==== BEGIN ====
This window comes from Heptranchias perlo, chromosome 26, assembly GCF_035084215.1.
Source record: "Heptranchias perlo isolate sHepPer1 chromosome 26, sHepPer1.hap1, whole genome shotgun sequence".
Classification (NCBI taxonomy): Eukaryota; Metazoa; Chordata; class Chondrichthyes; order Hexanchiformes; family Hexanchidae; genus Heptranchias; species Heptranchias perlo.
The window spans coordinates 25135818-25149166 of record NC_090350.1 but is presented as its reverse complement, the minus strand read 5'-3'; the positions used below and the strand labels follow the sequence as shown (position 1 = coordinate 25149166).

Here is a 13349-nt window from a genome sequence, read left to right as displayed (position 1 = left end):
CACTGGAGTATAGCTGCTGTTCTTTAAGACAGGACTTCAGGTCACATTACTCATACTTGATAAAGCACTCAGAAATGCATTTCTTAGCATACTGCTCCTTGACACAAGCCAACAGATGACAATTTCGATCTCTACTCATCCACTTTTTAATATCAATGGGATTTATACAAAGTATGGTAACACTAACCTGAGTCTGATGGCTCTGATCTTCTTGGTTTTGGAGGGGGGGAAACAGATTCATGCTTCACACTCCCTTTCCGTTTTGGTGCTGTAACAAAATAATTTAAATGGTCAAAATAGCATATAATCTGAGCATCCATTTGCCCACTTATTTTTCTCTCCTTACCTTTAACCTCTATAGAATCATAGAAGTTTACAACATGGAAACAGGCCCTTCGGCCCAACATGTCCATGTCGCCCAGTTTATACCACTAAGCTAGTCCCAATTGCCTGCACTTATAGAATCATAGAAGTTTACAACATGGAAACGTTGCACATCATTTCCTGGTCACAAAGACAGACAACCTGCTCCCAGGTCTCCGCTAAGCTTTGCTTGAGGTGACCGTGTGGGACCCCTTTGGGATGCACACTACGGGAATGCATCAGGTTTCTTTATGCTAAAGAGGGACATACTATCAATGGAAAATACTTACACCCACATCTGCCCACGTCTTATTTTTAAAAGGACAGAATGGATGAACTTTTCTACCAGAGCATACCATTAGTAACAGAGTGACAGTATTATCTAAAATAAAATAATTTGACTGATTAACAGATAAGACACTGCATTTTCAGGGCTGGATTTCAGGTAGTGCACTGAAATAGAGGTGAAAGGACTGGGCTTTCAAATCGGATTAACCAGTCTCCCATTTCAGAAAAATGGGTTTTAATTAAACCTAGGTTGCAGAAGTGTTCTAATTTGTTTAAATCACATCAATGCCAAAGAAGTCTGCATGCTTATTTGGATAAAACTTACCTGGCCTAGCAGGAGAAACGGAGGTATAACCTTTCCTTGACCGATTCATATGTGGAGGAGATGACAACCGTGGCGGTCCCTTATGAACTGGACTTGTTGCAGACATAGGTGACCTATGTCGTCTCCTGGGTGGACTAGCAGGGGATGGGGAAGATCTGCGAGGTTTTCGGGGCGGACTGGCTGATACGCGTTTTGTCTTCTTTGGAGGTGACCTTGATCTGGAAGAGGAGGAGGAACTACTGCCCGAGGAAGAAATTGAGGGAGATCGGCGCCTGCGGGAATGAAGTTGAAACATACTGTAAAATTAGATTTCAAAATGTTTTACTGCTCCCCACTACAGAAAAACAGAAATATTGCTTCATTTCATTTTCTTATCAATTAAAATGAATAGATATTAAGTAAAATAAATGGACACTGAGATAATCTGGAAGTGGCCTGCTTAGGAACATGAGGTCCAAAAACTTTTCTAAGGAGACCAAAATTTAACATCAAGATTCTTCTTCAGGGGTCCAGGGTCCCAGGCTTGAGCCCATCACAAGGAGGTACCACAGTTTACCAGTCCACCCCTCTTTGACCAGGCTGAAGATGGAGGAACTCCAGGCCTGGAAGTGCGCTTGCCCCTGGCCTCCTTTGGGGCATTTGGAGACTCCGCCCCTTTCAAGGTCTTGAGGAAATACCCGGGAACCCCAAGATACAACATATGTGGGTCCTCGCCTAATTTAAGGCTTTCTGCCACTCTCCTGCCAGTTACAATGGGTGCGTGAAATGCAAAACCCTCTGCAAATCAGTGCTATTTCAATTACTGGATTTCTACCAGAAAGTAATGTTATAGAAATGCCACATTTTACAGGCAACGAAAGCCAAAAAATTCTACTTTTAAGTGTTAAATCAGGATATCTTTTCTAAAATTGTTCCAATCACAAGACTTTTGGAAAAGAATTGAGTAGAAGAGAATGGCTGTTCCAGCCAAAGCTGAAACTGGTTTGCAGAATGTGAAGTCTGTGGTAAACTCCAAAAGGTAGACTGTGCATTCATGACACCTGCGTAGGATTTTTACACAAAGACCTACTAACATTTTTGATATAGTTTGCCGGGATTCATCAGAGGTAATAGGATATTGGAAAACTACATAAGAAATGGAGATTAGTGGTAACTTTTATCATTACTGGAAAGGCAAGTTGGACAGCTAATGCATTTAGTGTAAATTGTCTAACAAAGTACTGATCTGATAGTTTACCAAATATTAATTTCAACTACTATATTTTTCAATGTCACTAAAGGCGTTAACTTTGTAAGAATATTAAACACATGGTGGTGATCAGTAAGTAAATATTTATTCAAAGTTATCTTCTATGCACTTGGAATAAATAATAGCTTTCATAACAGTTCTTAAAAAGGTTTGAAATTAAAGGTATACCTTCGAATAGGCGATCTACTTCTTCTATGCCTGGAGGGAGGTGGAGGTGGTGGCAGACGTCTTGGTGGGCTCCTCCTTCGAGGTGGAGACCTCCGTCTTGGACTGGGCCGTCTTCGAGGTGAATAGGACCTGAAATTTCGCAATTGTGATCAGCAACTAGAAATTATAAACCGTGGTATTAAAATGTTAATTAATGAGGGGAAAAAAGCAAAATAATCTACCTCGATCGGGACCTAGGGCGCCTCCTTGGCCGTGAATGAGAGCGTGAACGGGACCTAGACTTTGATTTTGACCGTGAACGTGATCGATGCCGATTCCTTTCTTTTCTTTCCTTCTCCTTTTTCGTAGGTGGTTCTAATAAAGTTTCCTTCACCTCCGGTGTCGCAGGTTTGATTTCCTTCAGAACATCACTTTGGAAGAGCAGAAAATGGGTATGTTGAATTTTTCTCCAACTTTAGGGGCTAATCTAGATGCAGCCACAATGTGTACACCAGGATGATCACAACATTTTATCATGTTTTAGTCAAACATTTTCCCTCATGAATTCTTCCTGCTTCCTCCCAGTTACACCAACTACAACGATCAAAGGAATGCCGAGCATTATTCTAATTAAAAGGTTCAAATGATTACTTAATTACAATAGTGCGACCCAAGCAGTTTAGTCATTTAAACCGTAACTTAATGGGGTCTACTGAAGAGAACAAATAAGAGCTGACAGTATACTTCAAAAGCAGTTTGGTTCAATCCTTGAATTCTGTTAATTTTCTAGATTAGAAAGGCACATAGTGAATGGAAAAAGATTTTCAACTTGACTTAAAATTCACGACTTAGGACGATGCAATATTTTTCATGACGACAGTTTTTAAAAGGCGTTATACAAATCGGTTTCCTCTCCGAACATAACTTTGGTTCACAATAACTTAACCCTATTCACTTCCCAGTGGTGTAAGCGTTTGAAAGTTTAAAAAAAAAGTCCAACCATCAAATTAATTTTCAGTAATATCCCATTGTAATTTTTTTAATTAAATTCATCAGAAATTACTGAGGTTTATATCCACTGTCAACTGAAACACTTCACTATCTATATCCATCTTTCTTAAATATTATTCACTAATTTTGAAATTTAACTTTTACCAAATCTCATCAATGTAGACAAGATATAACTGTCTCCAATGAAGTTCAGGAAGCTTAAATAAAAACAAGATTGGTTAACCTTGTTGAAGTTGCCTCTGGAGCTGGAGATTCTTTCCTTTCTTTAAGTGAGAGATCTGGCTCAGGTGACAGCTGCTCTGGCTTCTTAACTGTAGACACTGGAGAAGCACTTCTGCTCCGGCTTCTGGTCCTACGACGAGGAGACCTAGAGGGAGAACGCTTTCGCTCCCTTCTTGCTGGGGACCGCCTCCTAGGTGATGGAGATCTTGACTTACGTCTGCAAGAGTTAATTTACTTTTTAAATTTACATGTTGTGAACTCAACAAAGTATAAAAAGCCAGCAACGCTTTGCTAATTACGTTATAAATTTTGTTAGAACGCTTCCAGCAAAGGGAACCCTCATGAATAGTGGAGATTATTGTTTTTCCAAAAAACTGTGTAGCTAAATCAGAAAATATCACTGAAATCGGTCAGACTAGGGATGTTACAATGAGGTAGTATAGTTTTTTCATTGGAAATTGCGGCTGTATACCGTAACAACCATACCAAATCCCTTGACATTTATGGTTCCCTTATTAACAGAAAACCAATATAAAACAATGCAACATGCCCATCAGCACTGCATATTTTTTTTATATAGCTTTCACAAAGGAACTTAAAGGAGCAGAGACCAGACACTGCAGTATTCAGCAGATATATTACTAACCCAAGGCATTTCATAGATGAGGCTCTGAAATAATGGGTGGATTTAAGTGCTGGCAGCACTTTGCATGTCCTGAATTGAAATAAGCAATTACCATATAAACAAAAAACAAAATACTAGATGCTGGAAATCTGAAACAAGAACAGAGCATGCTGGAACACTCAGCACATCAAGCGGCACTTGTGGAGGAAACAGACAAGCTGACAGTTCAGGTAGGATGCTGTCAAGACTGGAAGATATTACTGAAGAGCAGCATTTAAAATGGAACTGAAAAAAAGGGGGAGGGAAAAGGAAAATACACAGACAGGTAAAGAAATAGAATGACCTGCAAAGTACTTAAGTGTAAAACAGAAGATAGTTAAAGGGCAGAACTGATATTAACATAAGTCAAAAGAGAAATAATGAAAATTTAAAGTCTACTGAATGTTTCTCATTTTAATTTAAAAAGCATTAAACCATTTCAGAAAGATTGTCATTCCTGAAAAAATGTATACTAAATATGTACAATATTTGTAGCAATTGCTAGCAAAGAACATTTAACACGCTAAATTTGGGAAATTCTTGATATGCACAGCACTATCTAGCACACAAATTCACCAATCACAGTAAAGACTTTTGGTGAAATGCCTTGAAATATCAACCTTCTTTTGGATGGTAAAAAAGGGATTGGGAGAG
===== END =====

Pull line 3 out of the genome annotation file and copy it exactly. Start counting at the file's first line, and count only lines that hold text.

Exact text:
Classification (NCBI taxonomy): Eukaryota; Metazoa; Chordata; class Chondrichthyes; order Hexanchiformes; family Hexanchidae; genus Heptranchias; species Heptranchias perlo.